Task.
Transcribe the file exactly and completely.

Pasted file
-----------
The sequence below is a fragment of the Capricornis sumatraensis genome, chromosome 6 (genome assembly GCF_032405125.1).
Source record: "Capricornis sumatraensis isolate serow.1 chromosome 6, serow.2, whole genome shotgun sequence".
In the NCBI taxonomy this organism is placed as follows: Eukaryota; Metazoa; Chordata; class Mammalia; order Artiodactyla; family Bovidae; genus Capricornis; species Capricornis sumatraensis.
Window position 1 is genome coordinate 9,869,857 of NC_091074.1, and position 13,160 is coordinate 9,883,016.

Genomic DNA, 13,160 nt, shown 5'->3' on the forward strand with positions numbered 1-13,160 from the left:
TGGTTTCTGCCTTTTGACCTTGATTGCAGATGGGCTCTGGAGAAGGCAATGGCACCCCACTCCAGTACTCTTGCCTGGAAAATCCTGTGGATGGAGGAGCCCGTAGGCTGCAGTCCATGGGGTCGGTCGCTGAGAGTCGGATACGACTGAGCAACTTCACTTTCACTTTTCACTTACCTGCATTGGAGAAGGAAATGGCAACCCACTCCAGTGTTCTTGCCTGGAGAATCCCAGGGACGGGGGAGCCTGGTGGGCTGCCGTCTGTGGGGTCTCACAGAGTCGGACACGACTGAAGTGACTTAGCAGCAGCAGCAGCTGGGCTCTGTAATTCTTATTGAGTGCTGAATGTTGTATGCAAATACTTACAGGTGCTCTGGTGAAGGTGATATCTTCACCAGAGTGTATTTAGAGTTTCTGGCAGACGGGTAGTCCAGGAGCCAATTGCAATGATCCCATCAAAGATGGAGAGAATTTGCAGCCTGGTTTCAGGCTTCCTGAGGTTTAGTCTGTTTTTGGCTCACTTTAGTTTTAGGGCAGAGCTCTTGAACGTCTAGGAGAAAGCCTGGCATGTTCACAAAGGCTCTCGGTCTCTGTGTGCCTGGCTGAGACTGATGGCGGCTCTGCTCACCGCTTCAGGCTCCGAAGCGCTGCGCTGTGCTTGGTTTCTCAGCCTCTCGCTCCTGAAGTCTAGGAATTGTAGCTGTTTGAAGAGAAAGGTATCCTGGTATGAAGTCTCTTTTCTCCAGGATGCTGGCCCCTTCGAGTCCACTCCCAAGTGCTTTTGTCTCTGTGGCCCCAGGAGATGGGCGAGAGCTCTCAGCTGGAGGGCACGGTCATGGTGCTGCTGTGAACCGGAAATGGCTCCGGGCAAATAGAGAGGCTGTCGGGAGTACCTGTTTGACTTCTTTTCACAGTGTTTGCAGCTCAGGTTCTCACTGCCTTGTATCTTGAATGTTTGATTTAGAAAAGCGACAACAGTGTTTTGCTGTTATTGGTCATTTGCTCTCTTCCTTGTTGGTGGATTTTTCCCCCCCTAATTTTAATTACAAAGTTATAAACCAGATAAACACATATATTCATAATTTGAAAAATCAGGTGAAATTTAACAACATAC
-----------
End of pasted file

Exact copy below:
The sequence below is a fragment of the Capricornis sumatraensis genome, chromosome 6 (genome assembly GCF_032405125.1).
Source record: "Capricornis sumatraensis isolate serow.1 chromosome 6, serow.2, whole genome shotgun sequence".
In the NCBI taxonomy this organism is placed as follows: Eukaryota; Metazoa; Chordata; class Mammalia; order Artiodactyla; family Bovidae; genus Capricornis; species Capricornis sumatraensis.
Window position 1 is genome coordinate 9,869,857 of NC_091074.1, and position 13,160 is coordinate 9,883,016.

Genomic DNA, 13,160 nt, shown 5'->3' on the forward strand with positions numbered 1-13,160 from the left:
TGGTTTCTGCCTTTTGACCTTGATTGCAGATGGGCTCTGGAGAAGGCAATGGCACCCCACTCCAGTACTCTTGCCTGGAAAATCCTGTGGATGGAGGAGCCCGTAGGCTGCAGTCCATGGGGTCGGTCGCTGAGAGTCGGATACGACTGAGCAACTTCACTTTCACTTTTCACTTACCTGCATTGGAGAAGGAAATGGCAACCCACTCCAGTGTTCTTGCCTGGAGAATCCCAGGGACGGGGGAGCCTGGTGGGCTGCCGTCTGTGGGGTCTCACAGAGTCGGACACGACTGAAGTGACTTAGCAGCAGCAGCAGCTGGGCTCTGTAATTCTTATTGAGTGCTGAATGTTGTATGCAAATACTTACAGGTGCTCTGGTGAAGGTGATATCTTCACCAGAGTGTATTTAGAGTTTCTGGCAGACGGGTAGTCCAGGAGCCAATTGCAATGATCCCATCAAAGATGGAGAGAATTTGCAGCCTGGTTTCAGGCTTCCTGAGGTTTAGTCTGTTTTTGGCTCACTTTAGTTTTAGGGCAGAGCTCTTGAACGTCTAGGAGAAAGCCTGGCATGTTCACAAAGGCTCTCGGTCTCTGTGTGCCTGGCTGAGACTGATGGCGGCTCTGCTCACCGCTTCAGGCTCCGAAGCGCTGCGCTGTGCTTGGTTTCTCAGCCTCTCGCTCCTGAAGTCTAGGAATTGTAGCTGTTTGAAGAGAAAGGTATCCTGGTATGAAGTCTCTTTTCTCCAGGATGCTGGCCCCTTCGAGTCCACTCCCAAGTGCTTTTGTCTCTGTGGCCCCAGGAGATGGGCGAGAGCTCTCAGCTGGAGGGCACGGTCATGGTGCTGCTGTGAACCGGAAATGGCTCCGGGCAAATAGAGAGGCTGTCGGGAGTACCTGTTTGACTTCTTTTCACAGTGTTTGCAGCTCAGGTTCTCACTGCCTTGTATCTTGAATGTTTGATTTAGAAAAGCGACAACAGTGTTTTGCTGTTATTGGTCATTTGCTCTCTTCCTTGTTGGTGGATTTTTCCCCCCCTAATTTTAATTACAAAGTTATAAACCAGATAAACACATATATTCATAATTTGAAAAATCAGGTGAAATTTAACAACATAC